Bryan Clark: It’s incredible. It’s not the sexiest part of it but I think it’s the most incredible part of Project Convergence, is this ability to work through the network interoperability issues, which have always kind of played when we do either, even inside of a service, but certainly between services try to do these kind of rapid, quick turn calls for fires and immediate responses. So it’s really impressive that you’ve been able to do that, thanks to having data engineers and you’ve got coders working on the front lines to be able to [crosstalk 00:38:47]

Ryan McCarthy: They were the heroes of this effort and we learned a lot too, inbound changes we’ll have to make with the network but the great thing is just tested in real time. Everybody saw what they had to do. It’s the inherent value of that type of doing the experiment together and they talked it through and they can work a solution or work towards a solution because a lot of this is physics. They’ll take time to go back to the labs and make these changes.

Bryan Clark: Right. Well, that’s very impressive and yeah, I would love to come out and see it and I think that’s going to be the future of warfare in a lot of ways because it is going to depend on decision making, speed of decision making and quality of decision making. And I think unless you get out there and experimented within real time, you’re just never going to get that level of interoperability and level of speed of information sharing.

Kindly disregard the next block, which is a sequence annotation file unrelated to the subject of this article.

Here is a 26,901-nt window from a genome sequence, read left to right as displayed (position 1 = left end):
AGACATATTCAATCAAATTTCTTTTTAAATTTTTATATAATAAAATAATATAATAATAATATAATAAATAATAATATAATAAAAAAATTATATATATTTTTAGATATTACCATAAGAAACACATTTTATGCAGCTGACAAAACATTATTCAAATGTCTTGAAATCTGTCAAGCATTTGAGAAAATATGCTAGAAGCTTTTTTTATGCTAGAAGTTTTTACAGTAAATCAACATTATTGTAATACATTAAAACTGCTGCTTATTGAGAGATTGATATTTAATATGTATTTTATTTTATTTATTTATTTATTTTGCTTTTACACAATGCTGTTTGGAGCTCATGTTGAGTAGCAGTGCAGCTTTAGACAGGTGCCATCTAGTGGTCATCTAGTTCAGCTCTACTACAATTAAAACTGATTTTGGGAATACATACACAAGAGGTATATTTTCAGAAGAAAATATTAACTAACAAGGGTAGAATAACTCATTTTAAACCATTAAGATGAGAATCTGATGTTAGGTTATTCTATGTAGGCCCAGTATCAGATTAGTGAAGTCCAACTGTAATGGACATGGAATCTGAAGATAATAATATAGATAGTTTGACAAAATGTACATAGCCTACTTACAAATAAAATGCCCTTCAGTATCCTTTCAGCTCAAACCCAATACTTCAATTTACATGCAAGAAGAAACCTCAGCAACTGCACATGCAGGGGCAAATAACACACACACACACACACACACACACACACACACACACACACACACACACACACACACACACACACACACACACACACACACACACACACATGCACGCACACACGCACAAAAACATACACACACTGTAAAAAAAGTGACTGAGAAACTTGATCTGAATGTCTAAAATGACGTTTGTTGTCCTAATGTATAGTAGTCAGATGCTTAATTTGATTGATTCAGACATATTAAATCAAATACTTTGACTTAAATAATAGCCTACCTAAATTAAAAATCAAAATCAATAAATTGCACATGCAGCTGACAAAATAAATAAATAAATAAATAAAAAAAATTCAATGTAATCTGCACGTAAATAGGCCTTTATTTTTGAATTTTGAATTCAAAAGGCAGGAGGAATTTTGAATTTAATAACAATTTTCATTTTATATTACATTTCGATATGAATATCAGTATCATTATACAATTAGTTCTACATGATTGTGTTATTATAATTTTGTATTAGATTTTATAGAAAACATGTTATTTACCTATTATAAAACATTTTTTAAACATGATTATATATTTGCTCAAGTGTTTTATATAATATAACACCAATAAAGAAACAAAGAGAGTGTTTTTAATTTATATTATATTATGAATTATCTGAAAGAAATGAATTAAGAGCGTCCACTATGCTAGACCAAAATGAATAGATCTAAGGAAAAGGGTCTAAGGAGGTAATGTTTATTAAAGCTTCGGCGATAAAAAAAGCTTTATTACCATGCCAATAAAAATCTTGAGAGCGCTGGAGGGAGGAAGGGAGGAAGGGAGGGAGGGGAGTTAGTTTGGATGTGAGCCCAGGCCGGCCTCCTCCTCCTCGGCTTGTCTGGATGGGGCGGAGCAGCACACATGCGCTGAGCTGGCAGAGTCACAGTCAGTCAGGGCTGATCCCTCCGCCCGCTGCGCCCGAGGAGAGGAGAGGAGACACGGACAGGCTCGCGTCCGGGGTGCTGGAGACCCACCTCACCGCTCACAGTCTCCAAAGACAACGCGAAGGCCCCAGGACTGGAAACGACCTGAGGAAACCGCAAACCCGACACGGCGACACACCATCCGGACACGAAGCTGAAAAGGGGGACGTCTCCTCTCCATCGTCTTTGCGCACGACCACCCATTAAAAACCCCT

[crosstalk 00:39:46] Thank you very much.

Ryan McCarthy: Yeah, humans can’t crunch data as fast as a machine, but humans are always in the loop to make those decisions, to put steel on something. Okay, at least in the US Army it will be.

Bryan Clark: That’s right. Well, thank you very much Mr. Secretary, it’s been great having this conversation with you about Project Convergence and COVID and how the Army is dealing with challenges of modernization and transformation while we’re undergoing a pandemic and a challenging budget environment going forward. We appreciate taking the time today, we also appreciate all of you watching today at the Hudson Institute and we look forward to seeing you again soon. Thank you Mr. Secretary.

Ryan McCarthy: Thank you very much.